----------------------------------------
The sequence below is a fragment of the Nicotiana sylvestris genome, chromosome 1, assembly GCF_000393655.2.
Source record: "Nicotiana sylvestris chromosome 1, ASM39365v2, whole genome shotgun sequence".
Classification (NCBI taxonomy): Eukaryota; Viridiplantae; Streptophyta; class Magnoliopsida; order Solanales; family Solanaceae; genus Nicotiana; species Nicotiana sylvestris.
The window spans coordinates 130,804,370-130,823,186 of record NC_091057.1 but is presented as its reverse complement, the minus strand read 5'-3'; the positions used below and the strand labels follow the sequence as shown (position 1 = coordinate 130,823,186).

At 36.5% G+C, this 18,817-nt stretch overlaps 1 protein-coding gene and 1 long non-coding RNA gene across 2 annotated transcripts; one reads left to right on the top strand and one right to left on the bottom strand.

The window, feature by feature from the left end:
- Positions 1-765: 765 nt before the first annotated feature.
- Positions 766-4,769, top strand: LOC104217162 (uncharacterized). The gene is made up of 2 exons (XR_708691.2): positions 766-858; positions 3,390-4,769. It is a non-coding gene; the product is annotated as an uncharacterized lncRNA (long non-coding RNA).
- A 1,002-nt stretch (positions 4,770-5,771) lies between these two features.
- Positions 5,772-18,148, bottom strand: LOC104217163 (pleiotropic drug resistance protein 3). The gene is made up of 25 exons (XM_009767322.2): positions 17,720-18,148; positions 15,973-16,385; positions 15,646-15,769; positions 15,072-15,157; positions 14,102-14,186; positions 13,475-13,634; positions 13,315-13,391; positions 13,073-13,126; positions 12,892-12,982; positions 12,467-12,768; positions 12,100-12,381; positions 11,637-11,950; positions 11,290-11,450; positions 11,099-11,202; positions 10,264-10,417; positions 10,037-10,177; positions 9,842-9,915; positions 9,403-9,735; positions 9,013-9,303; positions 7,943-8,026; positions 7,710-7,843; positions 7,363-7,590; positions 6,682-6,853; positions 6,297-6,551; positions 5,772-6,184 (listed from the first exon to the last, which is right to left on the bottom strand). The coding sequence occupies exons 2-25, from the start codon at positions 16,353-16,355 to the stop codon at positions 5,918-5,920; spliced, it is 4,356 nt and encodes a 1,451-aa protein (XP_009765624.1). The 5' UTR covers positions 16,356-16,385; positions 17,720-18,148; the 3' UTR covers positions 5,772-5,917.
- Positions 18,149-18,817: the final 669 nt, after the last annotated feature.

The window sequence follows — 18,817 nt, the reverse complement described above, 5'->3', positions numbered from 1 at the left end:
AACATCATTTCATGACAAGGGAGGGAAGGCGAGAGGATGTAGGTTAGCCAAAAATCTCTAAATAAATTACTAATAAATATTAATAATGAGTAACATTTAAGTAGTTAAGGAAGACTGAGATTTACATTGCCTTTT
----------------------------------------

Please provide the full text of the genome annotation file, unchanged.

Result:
The sequence below is a fragment of the Nicotiana sylvestris genome, chromosome 1, assembly GCF_000393655.2.
Source record: "Nicotiana sylvestris chromosome 1, ASM39365v2, whole genome shotgun sequence".
Classification (NCBI taxonomy): Eukaryota; Viridiplantae; Streptophyta; class Magnoliopsida; order Solanales; family Solanaceae; genus Nicotiana; species Nicotiana sylvestris.
The window spans coordinates 130,804,370-130,823,186 of record NC_091057.1 but is presented as its reverse complement, the minus strand read 5'-3'; the positions used below and the strand labels follow the sequence as shown (position 1 = coordinate 130,823,186).

At 36.5% G+C, this 18,817-nt stretch overlaps 1 protein-coding gene and 1 long non-coding RNA gene across 2 annotated transcripts; one reads left to right on the top strand and one right to left on the bottom strand.

The window, feature by feature from the left end:
- Positions 1-765: 765 nt before the first annotated feature.
- Positions 766-4,769, top strand: LOC104217162 (uncharacterized). The gene is made up of 2 exons (XR_708691.2): positions 766-858; positions 3,390-4,769. It is a non-coding gene; the product is annotated as an uncharacterized lncRNA (long non-coding RNA).
- A 1,002-nt stretch (positions 4,770-5,771) lies between these two features.
- Positions 5,772-18,148, bottom strand: LOC104217163 (pleiotropic drug resistance protein 3). The gene is made up of 25 exons (XM_009767322.2): positions 17,720-18,148; positions 15,973-16,385; positions 15,646-15,769; positions 15,072-15,157; positions 14,102-14,186; positions 13,475-13,634; positions 13,315-13,391; positions 13,073-13,126; positions 12,892-12,982; positions 12,467-12,768; positions 12,100-12,381; positions 11,637-11,950; positions 11,290-11,450; positions 11,099-11,202; positions 10,264-10,417; positions 10,037-10,177; positions 9,842-9,915; positions 9,403-9,735; positions 9,013-9,303; positions 7,943-8,026; positions 7,710-7,843; positions 7,363-7,590; positions 6,682-6,853; positions 6,297-6,551; positions 5,772-6,184 (listed from the first exon to the last, which is right to left on the bottom strand). The coding sequence occupies exons 2-25, from the start codon at positions 16,353-16,355 to the stop codon at positions 5,918-5,920; spliced, it is 4,356 nt and encodes a 1,451-aa protein (XP_009765624.1). The 5' UTR covers positions 16,356-16,385; positions 17,720-18,148; the 3' UTR covers positions 5,772-5,917.
- Positions 18,149-18,817: the final 669 nt, after the last annotated feature.

The window sequence follows — 18,817 nt, the reverse complement described above, 5'->3', positions numbered from 1 at the left end:
AACATCATTTCATGACAAGGGAGGGAAGGCGAGAGGATGTAGGTTAGCCAAAAATCTCTAAATAAATTACTAATAAATATTAATAATGAGTAACATTTAAGTAGTTAAGGAAGACTGAGATTTACATTGCCTTTT